Job and Wage Prospects for Nurses in the U.S. Are Looking Up

February 21, 2017, 6:46 AM UTC
Busy Nurse's Station In Modern Hospital
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Market growth driven in part by the Affordable Care Act and a wave of retirement is shaking up the market for nurses in the U.S. after more than a decade of relative stability.

Older nurses are beginning to retire or scale back their working hours as the economy steadily shows positive signs after a rocky recovery from the 2008 financial crisis, the Wall Street Journal reports. The uncertainty during that period had led many of them to hold on to their positions.

This coincides with increased demand for nurses as more people in the country fall under health insurance coverage, according to the Journal, both as result of job growth nationwide and in part because of provisions under Obamacare.

The U.S.’s largest private hospital operator, HCA Holdings (HCA), tells the Journal it is “having a retirement wave,” but didn’t specify at which locations. Meanwhile, according to the Journal, leading medical staffing firm AMN Healthcare Services (AHS) has hired 79% more nurse recruiters than it did at the end of 2013, just to keep up with the market.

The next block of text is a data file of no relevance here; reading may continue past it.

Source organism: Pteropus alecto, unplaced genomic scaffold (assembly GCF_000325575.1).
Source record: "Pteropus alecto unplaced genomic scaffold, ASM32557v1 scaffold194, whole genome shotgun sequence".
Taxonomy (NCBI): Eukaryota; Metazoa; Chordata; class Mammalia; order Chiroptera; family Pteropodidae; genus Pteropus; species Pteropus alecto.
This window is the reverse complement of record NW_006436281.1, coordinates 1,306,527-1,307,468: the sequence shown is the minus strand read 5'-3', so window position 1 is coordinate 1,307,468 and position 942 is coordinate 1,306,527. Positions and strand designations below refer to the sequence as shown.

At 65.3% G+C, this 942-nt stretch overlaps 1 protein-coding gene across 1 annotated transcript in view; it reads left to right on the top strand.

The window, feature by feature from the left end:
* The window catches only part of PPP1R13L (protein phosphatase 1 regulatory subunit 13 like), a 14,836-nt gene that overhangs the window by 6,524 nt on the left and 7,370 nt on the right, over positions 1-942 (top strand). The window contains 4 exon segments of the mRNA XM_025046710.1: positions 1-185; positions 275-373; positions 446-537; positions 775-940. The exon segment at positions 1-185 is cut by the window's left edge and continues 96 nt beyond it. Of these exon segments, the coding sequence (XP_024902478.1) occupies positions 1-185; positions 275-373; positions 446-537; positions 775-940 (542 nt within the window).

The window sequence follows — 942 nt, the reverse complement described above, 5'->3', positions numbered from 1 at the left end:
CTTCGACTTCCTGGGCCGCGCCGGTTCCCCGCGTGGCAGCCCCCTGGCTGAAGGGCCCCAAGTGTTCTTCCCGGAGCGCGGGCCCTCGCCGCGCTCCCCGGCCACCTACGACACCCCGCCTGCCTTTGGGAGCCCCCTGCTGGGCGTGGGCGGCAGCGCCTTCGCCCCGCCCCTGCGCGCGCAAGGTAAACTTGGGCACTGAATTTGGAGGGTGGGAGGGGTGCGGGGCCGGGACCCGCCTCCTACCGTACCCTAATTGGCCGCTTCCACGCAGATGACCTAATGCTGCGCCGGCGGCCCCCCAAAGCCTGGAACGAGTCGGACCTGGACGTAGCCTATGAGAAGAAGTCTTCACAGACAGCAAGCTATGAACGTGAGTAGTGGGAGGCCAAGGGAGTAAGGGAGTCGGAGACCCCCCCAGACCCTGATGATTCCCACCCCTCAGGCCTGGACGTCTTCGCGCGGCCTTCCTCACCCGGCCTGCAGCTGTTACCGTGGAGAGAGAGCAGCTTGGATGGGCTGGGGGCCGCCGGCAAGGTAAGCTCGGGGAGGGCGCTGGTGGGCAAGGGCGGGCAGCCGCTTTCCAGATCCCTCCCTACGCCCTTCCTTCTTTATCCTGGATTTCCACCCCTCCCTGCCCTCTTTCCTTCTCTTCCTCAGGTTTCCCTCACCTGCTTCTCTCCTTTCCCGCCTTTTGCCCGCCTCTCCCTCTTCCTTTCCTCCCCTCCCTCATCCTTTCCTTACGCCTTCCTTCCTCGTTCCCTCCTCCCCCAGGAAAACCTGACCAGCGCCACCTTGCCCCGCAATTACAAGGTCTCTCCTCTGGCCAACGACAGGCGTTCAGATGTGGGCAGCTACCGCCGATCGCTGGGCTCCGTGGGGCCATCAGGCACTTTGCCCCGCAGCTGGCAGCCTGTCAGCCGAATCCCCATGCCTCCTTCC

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This latest shakeup in the nurse market comes just as health care job openings with high career advancement opportunities are becoming more promising in 2017, and is more acutely felt in areas of staffing strain, according to the Journal. In regions where nurses are particularly in short supply, like Texas, Florida and California, signing bonuses of $10,000 or more are not unheard of. These bonuses are “back with a vengeance,” Joanne Spetz, an economist and nursing professor at University of California San Francisco who has been tracking the state’s nursing market, told the Journal.

Opinions differ as to whether incoming nursing graduates will be able to plug the shortfall. The Journal reports that while labor experts expect fresh graduates to cover gaps created by nurses retiring in the next decade, researchers looking to both demographic changes and graduation numbers worry the growing demand for nurses will simply be too much to cover.

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